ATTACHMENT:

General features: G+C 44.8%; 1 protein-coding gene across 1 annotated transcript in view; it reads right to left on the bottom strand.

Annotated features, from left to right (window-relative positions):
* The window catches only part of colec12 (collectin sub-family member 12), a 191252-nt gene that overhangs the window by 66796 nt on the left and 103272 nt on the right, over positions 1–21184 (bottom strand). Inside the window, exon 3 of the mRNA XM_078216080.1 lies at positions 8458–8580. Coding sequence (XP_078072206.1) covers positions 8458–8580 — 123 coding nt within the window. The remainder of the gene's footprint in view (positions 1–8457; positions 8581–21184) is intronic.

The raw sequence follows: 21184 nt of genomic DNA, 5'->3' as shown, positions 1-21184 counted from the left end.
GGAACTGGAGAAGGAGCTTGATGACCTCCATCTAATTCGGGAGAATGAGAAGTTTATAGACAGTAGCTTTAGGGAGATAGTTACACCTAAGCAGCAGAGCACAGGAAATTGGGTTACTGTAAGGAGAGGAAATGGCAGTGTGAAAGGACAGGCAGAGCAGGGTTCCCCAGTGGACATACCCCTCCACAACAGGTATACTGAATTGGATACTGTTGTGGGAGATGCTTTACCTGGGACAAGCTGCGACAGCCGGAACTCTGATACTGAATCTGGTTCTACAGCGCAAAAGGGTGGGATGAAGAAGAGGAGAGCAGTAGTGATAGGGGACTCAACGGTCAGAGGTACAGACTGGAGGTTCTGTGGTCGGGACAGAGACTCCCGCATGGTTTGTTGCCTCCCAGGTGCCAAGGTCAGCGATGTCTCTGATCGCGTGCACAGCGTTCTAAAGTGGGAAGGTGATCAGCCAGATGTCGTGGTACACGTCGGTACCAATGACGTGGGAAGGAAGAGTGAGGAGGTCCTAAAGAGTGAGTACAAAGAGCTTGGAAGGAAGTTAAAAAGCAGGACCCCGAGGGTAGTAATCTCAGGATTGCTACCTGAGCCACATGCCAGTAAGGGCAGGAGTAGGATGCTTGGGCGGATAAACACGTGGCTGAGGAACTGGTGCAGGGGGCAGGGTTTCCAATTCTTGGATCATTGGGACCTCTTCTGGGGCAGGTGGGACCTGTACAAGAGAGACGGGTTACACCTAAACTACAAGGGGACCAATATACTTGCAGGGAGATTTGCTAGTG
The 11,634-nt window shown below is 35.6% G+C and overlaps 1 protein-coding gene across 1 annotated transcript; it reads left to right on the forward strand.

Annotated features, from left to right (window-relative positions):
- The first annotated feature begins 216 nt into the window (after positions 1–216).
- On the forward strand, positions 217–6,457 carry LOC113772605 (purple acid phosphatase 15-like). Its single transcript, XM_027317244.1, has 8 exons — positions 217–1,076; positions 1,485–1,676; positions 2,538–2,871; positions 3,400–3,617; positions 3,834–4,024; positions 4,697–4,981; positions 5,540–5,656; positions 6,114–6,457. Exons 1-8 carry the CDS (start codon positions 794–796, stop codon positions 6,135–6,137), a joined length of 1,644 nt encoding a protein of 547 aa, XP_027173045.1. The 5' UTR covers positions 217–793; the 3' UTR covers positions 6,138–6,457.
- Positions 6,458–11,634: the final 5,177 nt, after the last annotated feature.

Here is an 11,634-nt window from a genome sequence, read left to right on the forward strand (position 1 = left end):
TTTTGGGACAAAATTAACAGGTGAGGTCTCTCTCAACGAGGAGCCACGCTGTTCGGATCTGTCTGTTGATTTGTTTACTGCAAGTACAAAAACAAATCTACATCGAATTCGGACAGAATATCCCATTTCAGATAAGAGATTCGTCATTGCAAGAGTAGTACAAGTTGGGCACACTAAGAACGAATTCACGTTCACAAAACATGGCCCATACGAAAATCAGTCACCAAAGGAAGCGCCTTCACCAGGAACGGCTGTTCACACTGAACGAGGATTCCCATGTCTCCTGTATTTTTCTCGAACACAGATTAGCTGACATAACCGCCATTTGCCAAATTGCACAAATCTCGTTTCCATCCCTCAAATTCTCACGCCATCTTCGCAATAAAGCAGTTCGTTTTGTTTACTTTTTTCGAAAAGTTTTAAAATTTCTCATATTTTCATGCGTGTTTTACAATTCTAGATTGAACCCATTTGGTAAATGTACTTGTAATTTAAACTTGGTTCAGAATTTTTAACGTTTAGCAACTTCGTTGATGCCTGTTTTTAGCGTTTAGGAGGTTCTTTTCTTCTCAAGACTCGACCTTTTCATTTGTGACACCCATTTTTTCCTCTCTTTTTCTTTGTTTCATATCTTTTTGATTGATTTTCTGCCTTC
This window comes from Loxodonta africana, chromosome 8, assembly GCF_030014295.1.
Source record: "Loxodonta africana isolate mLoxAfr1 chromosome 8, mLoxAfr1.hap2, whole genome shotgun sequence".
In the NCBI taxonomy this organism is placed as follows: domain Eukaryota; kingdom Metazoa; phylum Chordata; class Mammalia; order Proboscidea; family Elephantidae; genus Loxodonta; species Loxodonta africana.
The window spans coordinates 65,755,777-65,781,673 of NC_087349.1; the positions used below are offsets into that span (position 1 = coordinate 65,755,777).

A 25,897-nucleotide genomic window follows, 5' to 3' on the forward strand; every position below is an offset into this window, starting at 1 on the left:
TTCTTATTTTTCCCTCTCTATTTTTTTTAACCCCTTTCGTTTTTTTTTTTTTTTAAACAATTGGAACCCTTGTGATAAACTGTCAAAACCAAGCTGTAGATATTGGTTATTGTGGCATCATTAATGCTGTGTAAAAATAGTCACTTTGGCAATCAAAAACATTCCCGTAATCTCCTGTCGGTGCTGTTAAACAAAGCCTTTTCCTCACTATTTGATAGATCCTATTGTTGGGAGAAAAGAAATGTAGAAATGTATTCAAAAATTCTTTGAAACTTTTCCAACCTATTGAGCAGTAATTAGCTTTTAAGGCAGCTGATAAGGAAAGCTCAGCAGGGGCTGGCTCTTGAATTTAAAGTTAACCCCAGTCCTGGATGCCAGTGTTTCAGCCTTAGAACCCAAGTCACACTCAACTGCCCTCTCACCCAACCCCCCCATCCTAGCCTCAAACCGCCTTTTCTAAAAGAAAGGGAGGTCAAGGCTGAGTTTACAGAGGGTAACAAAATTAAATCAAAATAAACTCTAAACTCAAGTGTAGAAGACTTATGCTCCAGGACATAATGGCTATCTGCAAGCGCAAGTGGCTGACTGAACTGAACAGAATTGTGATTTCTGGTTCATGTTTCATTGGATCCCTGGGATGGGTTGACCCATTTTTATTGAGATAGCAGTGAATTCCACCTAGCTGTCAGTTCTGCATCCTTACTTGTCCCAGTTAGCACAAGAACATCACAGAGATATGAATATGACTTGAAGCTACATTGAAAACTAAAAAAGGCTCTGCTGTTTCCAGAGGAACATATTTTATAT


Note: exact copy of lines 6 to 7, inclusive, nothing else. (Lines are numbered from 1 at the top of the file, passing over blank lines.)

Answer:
The 11,634-nt window shown below is 35.6% G+C and overlaps 1 protein-coding gene across 1 annotated transcript; it reads left to right on the forward strand.

Annotated features, from left to right (window-relative positions):